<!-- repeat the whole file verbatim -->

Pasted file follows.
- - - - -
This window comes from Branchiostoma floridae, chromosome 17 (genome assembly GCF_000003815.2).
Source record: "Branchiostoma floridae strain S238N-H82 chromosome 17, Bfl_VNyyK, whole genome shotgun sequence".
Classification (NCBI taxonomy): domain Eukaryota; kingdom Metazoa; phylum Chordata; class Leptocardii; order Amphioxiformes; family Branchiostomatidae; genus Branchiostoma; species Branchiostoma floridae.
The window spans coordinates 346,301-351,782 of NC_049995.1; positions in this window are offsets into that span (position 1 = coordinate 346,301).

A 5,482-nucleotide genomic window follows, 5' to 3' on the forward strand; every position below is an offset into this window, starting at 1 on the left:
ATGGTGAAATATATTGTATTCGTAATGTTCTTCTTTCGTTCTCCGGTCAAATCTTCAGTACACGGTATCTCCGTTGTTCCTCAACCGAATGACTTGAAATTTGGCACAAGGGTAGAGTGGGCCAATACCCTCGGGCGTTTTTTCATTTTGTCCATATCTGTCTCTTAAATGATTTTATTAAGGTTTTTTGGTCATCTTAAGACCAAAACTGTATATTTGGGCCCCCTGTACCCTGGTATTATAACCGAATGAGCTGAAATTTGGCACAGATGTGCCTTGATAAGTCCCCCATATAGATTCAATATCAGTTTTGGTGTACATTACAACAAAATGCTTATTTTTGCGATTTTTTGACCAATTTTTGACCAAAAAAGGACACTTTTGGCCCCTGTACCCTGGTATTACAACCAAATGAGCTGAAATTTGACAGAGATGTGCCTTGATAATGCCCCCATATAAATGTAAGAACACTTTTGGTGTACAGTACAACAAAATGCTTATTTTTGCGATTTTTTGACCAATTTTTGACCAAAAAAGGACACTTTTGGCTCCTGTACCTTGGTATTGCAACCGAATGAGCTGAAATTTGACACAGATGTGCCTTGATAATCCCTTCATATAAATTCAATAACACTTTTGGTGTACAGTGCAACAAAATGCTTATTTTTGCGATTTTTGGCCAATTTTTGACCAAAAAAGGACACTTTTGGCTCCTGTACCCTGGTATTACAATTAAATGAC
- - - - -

This window comes from Branchiostoma floridae, chromosome 17 (genome assembly GCF_000003815.2).
Source record: "Branchiostoma floridae strain S238N-H82 chromosome 17, Bfl_VNyyK, whole genome shotgun sequence".
Classification (NCBI taxonomy): domain Eukaryota; kingdom Metazoa; phylum Chordata; class Leptocardii; order Amphioxiformes; family Branchiostomatidae; genus Branchiostoma; species Branchiostoma floridae.
The window spans coordinates 346,301-351,782 of NC_049995.1; positions in this window are offsets into that span (position 1 = coordinate 346,301).

A 5,482-nucleotide genomic window follows, 5' to 3' on the forward strand; every position below is an offset into this window, starting at 1 on the left:
ATGGTGAAATATATTGTATTCGTAATGTTCTTCTTTCGTTCTCCGGTCAAATCTTCAGTACACGGTATCTCCGTTGTTCCTCAACCGAATGACTTGAAATTTGGCACAAGGGTAGAGTGGGCCAATACCCTCGGGCGTTTTTTCATTTTGTCCATATCTGTCTCTTAAATGATTTTATTAAGGTTTTTTGGTCATCTTAAGACCAAAACTGTATATTTGGGCCCCCTGTACCCTGGTATTATAACCGAATGAGCTGAAATTTGGCACAGATGTGCCTTGATAAGTCCCCCATATAGATTCAATATCAGTTTTGGTGTACATTACAACAAAATGCTTATTTTTGCGATTTTTTGACCAATTTTTGACCAAAAAAGGACACTTTTGGCCCCTGTACCCTGGTATTACAACCAAATGAGCTGAAATTTGACAGAGATGTGCCTTGATAATGCCCCCATATAAATGTAAGAACACTTTTGGTGTACAGTACAACAAAATGCTTATTTTTGCGATTTTTTGACCAATTTTTGACCAAAAAAGGACACTTTTGGCTCCTGTACCTTGGTATTGCAACCGAATGAGCTGAAATTTGACACAGATGTGCCTTGATAATCCCTTCATATAAATTCAATAACACTTTTGGTGTACAGTGCAACAAAATGCTTATTTTTGCGATTTTTGGCCAATTTTTGACCAAAAAAGGACACTTTTGGCTCCTGTACCCTGGTATTACAATTAAATGAC